I liked it because it marks it of where it comes from, that it was made here in Paris last week at the Idem studio in Montparnasse relocated here. I like it as a marker, particularly when it's outside of Paris, it will be interesting as a marker of having been here in France. There is also something about the idea of paper pulp, of making an image of a tree on something that was once a tree. In fact, the paper uses probably not so much a tree, but other forms of plant which have been turned into paper, which now hold the tree again.
 [09:09] - Denis Hirson
Behind us we have two trees and on this side there is a tree with quotes, some of which you say, I'm quoting you, you have scavenged from various political sources. And on this side we have a tree which is more personal, and it's quite rare in your work to find the use of the word “I” and such a personal reference. Can you tell us how you shifted from the one to the other?
[09:39] - William Kentridge
Well, the texts, as you know, a lot of the texts that appear in the work are not my writing. They are phrases scavenged from different poets, usually not English poets, usually poetry in translation, and there are different lines, and sometimes they get transformed slightly. A phrase gets changed, different things, and they're written down in a kind of a commonplace book. And then when a project happens, in this case, working on the libretto for the chamber opera, Waiting for the Sybil, which is shown in the projection downstairs, sometimes I'll go through these pages and start pulling them out, writing them again and then not taking them at random. It's not about randomly taking them, but about seeing on the table in front of me, the physical activity of moving them around to find the order, the logic, the connections that happen. So in this case, if there are some which have an “I” in them, it comes from that. But it's also the sense that when you've found the text this way, I can't remove myself from responsibility because it still has to be texts that feel right. And if there is an I, is also an I that feels appropriate in the text.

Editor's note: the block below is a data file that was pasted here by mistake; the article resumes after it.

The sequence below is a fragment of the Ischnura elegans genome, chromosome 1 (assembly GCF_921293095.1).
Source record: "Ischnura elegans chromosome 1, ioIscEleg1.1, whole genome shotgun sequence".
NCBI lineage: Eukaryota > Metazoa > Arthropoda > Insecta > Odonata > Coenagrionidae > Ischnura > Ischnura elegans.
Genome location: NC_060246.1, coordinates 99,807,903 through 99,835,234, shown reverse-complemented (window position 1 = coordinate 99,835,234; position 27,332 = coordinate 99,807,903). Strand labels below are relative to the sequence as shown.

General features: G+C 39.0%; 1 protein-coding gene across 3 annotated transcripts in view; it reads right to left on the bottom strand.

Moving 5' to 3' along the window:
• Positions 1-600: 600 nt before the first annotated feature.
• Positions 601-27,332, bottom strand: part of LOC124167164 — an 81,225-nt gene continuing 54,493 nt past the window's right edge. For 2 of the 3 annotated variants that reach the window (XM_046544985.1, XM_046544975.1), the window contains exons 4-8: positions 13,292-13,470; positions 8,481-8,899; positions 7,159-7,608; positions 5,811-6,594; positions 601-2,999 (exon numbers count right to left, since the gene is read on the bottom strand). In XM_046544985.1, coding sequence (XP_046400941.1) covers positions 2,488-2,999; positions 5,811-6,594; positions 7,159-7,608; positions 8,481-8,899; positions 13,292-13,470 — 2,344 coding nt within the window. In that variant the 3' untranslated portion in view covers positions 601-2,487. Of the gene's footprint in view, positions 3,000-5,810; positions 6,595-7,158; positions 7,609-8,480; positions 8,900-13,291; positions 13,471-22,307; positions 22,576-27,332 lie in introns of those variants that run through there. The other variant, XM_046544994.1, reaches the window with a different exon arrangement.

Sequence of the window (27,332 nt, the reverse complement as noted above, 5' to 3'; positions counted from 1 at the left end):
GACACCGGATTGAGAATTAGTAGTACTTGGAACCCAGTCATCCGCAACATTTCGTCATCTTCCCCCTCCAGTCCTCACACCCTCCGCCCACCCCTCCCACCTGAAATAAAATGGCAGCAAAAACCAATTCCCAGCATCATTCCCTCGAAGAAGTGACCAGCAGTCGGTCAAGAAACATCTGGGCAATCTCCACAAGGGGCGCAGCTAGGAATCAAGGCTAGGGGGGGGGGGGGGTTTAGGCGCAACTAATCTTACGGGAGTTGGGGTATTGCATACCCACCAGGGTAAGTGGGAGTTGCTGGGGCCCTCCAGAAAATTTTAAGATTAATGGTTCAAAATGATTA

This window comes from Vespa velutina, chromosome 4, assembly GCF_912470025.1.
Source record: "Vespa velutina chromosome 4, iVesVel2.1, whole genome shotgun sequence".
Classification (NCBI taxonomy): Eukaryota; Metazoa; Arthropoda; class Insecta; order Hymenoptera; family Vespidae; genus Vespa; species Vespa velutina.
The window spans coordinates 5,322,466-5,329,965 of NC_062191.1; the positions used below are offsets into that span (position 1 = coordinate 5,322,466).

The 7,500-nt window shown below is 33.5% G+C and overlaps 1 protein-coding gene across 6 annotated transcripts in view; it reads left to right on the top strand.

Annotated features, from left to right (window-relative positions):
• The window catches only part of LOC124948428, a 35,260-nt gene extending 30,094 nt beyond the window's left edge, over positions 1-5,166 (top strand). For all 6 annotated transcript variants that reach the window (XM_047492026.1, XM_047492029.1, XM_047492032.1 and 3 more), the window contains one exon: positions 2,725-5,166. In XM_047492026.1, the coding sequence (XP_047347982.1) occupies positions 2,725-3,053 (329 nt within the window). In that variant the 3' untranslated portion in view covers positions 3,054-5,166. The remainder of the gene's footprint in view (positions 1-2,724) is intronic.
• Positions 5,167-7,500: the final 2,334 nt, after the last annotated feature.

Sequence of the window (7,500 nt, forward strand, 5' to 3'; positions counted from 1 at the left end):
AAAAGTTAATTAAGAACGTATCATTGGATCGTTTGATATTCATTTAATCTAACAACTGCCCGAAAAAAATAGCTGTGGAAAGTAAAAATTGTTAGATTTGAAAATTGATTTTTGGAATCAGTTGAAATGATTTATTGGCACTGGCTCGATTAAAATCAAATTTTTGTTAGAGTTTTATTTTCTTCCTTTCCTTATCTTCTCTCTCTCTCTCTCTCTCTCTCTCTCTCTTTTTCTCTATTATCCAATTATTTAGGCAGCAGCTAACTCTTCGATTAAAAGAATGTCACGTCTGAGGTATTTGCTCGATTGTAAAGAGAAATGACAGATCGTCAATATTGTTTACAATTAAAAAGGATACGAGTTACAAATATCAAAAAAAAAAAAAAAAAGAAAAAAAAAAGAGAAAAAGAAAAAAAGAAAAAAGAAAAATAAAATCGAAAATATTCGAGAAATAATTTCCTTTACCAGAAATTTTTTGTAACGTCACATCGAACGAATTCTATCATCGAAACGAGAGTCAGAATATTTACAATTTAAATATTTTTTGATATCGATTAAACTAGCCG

[10:57] - Denis Hirson
But is there something special for you about having produced a tree with a more personal linguistic aspect to it?
[11:05] - William Kentridge
I mean, what happened in this case was that there were two trees and I had a big gathering of that. Oh, in fact, some of these feel much ones that particularly the lines from Mayakovsky, feel much more about the state of the world, and these ones feel much more about the state of the inner being and in itself. So they got sifted out quite simply on those categories. But no, I'm not frightened of the I coming in, because the I when it comes into the picture is always I in the third person, even though it's the word I. It's still used as a self-portrait in the third person, rather than directly, which means it's him calling himself I, the person making it, standing there, sticking that down, who feels sometimes very removed from the person sitting here.